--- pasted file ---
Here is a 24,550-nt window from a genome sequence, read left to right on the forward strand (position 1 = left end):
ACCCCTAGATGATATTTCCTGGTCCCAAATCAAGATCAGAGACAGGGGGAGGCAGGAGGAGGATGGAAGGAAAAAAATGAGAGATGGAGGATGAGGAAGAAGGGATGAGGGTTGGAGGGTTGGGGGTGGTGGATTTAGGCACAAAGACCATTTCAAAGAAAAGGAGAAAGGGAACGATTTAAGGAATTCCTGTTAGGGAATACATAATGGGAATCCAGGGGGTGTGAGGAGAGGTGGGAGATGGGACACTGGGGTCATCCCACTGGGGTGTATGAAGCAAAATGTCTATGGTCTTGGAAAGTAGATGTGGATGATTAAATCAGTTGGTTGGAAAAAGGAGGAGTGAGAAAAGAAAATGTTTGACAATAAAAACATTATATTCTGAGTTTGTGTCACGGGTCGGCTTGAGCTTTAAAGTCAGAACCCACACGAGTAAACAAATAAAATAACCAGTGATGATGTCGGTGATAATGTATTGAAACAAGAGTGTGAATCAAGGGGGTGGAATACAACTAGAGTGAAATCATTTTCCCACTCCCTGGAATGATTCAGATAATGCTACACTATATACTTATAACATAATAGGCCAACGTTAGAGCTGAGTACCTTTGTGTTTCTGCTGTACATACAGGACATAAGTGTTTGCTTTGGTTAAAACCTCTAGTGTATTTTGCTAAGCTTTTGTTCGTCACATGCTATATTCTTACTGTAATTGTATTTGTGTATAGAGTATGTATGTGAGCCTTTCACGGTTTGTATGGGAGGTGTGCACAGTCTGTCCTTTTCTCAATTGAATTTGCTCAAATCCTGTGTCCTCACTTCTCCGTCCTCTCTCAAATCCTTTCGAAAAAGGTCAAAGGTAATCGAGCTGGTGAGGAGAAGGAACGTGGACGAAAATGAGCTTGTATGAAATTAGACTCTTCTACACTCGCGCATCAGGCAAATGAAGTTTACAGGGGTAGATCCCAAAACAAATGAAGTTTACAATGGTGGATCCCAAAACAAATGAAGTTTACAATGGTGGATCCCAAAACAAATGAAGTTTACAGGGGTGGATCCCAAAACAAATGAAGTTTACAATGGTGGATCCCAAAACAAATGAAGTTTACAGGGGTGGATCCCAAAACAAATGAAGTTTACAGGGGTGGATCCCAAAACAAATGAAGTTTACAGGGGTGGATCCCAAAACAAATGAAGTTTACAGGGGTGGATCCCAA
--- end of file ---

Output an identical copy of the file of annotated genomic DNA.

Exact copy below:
Here is a 24,550-nt window from a genome sequence, read left to right on the forward strand (position 1 = left end):
ACCCCTAGATGATATTTCCTGGTCCCAAATCAAGATCAGAGACAGGGGGAGGCAGGAGGAGGATGGAAGGAAAAAAATGAGAGATGGAGGATGAGGAAGAAGGGATGAGGGTTGGAGGGTTGGGGGTGGTGGATTTAGGCACAAAGACCATTTCAAAGAAAAGGAGAAAGGGAACGATTTAAGGAATTCCTGTTAGGGAATACATAATGGGAATCCAGGGGGTGTGAGGAGAGGTGGGAGATGGGACACTGGGGTCATCCCACTGGGGTGTATGAAGCAAAATGTCTATGGTCTTGGAAAGTAGATGTGGATGATTAAATCAGTTGGTTGGAAAAAGGAGGAGTGAGAAAAGAAAATGTTTGACAATAAAAACATTATATTCTGAGTTTGTGTCACGGGTCGGCTTGAGCTTTAAAGTCAGAACCCACACGAGTAAACAAATAAAATAACCAGTGATGATGTCGGTGATAATGTATTGAAACAAGAGTGTGAATCAAGGGGGTGGAATACAACTAGAGTGAAATCATTTTCCCACTCCCTGGAATGATTCAGATAATGCTACACTATATACTTATAACATAATAGGCCAACGTTAGAGCTGAGTACCTTTGTGTTTCTGCTGTACATACAGGACATAAGTGTTTGCTTTGGTTAAAACCTCTAGTGTATTTTGCTAAGCTTTTGTTCGTCACATGCTATATTCTTACTGTAATTGTATTTGTGTATAGAGTATGTATGTGAGCCTTTCACGGTTTGTATGGGAGGTGTGCACAGTCTGTCCTTTTCTCAATTGAATTTGCTCAAATCCTGTGTCCTCACTTCTCCGTCCTCTCTCAAATCCTTTCGAAAAAGGTCAAAGGTAATCGAGCTGGTGAGGAGAAGGAACGTGGACGAAAATGAGCTTGTATGAAATTAGACTCTTCTACACTCGCGCATCAGGCAAATGAAGTTTACAGGGGTAGATCCCAAAACAAATGAAGTTTACAATGGTGGATCCCAAAACAAATGAAGTTTACAATGGTGGATCCCAAAACAAATGAAGTTTACAGGGGTGGATCCCAAAACAAATGAAGTTTACAATGGTGGATCCCAAAACAAATGAAGTTTACAGGGGTGGATCCCAAAACAAATGAAGTTTACAGGGGTGGATCCCAAAACAAATGAAGTTTACAGGGGTGGATCCCAAAACAAATGAAGTTTACAGGGGTGGATCCCAA